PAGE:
Peter Smith – Inverarity to Dundee Brick and Tile Works, South Africa

Dundee Brick and Tile Company, KwaZulu-Natal, South Africa.

04/11/1899 – St. Andrews Citizen – … Coincidently, with the battle of Dundee, and the sad death of General Symons there, it is interesting to note that the founder of Dundee is a Scotsman. This gentleman – Mr Peter Smith – is a native of Forfarshire, being born at Holemill, Kirkbuddo, in the parish of Inverarity, his father having been a tenant of Holemill for upwards of two ‘nineteens’. He went out to South Africa in 1847.  He is now 70 years of age. About 13 years ago Smith acquired from the government the right to lay off a township in Natal, which he named Dundee, and which has become the thriving town that has been the centre of the exciting events of the past week.

24/04/1991 – Dundee Courier – A letter from South Africa. Readers may recall correspondence in this column about the foundation of the Dundee in South Africa. Now I have received a letter from Mrs Sheila Henderson, chairman of the town’s Talana Museum Committee, requesting readers’ help in expanding information about its Scottish founders. “My sister-in-law, Mrs Patrick Henderson of Lawton, Coupar Angus, has handed me a cutting from the Craigie Column,” she writes. “It refers to a Mr A. P. Hall of Tealing who visited his step-brother J. A. Mann in Dundee, South Africa, during the Anglo-Boer War of 1899. This museum is housed on the farm of the Peter Smith you mention and is dedicated to the Scottish pioneers who founded the town and developed its major industries, coal mining, brickmaking and building. Peter Smith and his elder brother Tom came from Inverarity (Angus, Scotland); Ann Craighead, Peter’s wife, and relations of hers, the Patersons, came from Dundee. The families are still in the district. The Masonic Hall, which James Mann built, has just been restored and declared a National Monument. It is the last surviving pre-Boer War theatre in Natal and has a very interesting and unusual history. The old Mann family home still exists and has recently been restored and we hope may also be saved as a National Monument. It faces Talana House across the valley where the early brickmaking fields were. The Dundee Brick and Tile Co face bricks were of excellent quality and Mann was among the five masons who built the town’s reputation for first-class construction. Corobrik, a subsidiary of the Anglo-American Corporation, donated the very fine Industrial Museum building at Talana in tribute to three Scottish craftsmen”. Mrs Henderson continues: “We were delighted to read of Mr Hall’s photograph album being preserved and would be interested to know exactly what it contains. It could be of immense value to our research into this remarkable colonial pioneer community. Perhaps his grandson would be kind enough to photostat copies for us to see? The South African Dundee, founded in 1882 by Peter Smith and his Scottish friends and relations, knew phenomenal growth and earned the name of ‘Coalopolis’ in its first decade. Thomas Dewar and William and James Maconochie are names that were prominent. “More information about all these personalities is urgently required and if your readers can help us, we shall be very grateful. We should appreciate help in preserving the memory of these Scots of Dundee, South Africa. The address of the Talana Museum is Private Bag 2024, Dundee, Natal, 3000, South Africa.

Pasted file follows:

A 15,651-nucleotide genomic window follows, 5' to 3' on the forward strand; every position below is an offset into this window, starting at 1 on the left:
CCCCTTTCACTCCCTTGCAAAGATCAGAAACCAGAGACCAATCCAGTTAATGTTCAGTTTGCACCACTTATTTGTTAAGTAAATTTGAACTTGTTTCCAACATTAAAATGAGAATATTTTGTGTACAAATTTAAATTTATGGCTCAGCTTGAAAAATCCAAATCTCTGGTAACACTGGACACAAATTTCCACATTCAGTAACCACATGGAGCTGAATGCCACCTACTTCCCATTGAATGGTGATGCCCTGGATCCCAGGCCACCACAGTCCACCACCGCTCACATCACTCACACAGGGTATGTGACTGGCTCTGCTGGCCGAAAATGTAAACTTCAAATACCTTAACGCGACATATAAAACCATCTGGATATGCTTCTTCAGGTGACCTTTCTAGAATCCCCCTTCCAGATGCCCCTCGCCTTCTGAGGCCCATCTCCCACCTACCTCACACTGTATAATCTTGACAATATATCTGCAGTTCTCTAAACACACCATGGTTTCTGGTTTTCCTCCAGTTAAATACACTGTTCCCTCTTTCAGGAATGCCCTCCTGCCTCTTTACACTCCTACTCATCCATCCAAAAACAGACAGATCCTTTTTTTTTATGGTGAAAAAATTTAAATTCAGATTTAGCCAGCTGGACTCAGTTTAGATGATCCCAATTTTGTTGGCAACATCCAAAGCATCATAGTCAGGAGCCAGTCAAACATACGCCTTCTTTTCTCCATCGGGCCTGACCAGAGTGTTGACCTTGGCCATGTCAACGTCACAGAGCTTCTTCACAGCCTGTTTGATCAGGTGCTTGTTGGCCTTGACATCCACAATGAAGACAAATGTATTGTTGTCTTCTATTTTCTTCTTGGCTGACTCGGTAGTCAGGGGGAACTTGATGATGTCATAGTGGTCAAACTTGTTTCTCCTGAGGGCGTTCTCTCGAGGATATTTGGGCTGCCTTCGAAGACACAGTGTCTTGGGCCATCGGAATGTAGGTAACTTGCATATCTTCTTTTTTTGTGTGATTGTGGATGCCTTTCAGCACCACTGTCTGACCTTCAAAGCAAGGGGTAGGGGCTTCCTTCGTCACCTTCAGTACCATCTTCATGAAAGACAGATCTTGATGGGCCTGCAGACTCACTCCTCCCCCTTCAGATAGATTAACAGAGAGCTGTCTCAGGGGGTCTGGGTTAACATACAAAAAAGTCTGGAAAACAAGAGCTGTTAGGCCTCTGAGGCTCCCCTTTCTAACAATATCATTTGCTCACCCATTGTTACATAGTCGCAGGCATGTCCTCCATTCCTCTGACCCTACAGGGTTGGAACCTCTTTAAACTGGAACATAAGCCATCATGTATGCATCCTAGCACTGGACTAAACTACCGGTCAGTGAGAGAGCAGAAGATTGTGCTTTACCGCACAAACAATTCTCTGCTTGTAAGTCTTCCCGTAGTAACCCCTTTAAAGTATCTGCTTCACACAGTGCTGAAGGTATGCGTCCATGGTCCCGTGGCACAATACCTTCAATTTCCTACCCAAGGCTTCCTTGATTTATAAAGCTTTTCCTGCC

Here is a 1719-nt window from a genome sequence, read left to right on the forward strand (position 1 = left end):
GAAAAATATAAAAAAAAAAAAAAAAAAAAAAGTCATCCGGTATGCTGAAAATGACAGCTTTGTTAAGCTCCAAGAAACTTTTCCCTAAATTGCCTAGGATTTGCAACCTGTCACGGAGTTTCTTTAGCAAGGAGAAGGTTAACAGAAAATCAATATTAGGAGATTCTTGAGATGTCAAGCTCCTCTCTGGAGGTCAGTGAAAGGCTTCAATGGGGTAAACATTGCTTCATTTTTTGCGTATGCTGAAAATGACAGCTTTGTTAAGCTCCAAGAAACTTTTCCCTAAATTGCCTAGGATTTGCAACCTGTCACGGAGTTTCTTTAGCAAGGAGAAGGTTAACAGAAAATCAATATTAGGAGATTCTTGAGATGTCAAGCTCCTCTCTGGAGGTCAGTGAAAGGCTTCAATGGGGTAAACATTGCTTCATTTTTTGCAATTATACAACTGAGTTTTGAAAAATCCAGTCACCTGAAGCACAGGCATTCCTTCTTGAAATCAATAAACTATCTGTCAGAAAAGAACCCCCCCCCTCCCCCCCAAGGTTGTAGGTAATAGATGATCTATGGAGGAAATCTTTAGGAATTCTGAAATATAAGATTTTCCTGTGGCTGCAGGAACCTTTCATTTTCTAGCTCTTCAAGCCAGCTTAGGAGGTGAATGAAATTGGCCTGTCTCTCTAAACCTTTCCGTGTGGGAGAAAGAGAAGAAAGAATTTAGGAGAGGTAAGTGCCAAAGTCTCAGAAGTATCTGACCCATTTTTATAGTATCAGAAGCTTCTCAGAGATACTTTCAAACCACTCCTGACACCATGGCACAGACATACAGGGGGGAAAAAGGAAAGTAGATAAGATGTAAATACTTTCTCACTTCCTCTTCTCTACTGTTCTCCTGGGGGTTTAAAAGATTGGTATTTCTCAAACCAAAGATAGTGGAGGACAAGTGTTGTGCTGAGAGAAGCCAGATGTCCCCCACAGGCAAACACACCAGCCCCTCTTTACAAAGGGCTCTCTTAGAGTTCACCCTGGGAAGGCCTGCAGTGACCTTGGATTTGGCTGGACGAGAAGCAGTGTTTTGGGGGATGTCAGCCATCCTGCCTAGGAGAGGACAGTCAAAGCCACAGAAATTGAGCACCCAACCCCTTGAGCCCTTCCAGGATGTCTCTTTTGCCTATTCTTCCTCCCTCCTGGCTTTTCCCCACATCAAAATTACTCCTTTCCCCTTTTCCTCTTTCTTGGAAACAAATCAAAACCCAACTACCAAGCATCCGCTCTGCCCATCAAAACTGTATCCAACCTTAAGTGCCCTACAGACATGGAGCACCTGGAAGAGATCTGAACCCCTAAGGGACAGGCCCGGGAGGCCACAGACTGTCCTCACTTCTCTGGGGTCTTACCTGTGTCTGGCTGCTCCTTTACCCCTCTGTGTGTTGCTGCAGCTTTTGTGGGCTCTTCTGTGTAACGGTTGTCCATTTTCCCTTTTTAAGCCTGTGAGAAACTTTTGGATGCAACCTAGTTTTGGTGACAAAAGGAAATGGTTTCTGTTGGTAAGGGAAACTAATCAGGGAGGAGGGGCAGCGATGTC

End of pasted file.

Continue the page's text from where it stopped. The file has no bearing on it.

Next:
Founders and founding of Dundee – The four men credited with the founding of Dundee are Peter Smith, his son William Craighead Smith, Dugald McPhail, and Charles Willson.

The township of “Dundee Proper” was established by Peter Smith in 1882, from 1,000 acres of his farm “Dundee”. This township was supplemented by land contributed by Dugald McPhail (Peter Smith’s son-in-law), Peter’s son William Craighead Smith, and Charles Willson. In the same year George Sutton laid out a township called “Dundee” on part of his farm “Coalfields, adjoining “Dundee Proper.” The township of “Dundee Extension” was added later. In 1896 all three townships were consolidated into the Borough of Dundee.

Peter Smith arrived in Natal in 1859, having emigrated from Mole Hill farm in Fofarshire, near Dundee, Scotland. His brother Thomas had arrived in Natal (via Australia) in 1855, and had been granted a 3,000 acre farm in Northern Natal, which he named “Dundee”. Peter Smith and his wife Ann (nee’ Craighead) joined Thomas Smith on Dundee farm in 1864. Peter discovered coal on the farm, about 500 metres from the family homestead on Talana Hill. He began coal mining, and by 1878 was employing Cornish miners and sending coal by wagon for sale in Pietermaritzburg.

Dugald MacPhail was another Scot, from Argyllshire, and Charles Wilson was a Londoner. Following its founding, Dundee affairs were for many years dominated by the triumvirate of Smith, MacPhail and Willson.

The town of Dundee prospered in the early 1900s, attracting industries such as Union Glass Works at Talana and Dundee Brick & Tile, and seeing an expansion of mining activity and commerce generally. The Holy Rosary Convent was established, the high school expanded, and attractions were established such as “Atwell’s Premier Bio” and the Municipal Swimming Bath. By the years between World Wars 1 and 2 Dundee was boasting that it was the centre of the coal mining industry in Northern Natal, and it become an attractive country town with a sound economy, and pleasant residential areas and amenities.

Dundee’s centenary is commemorated in the publication “Where the Thunder Rolls – A Centenary History of Dundee, Natal.”

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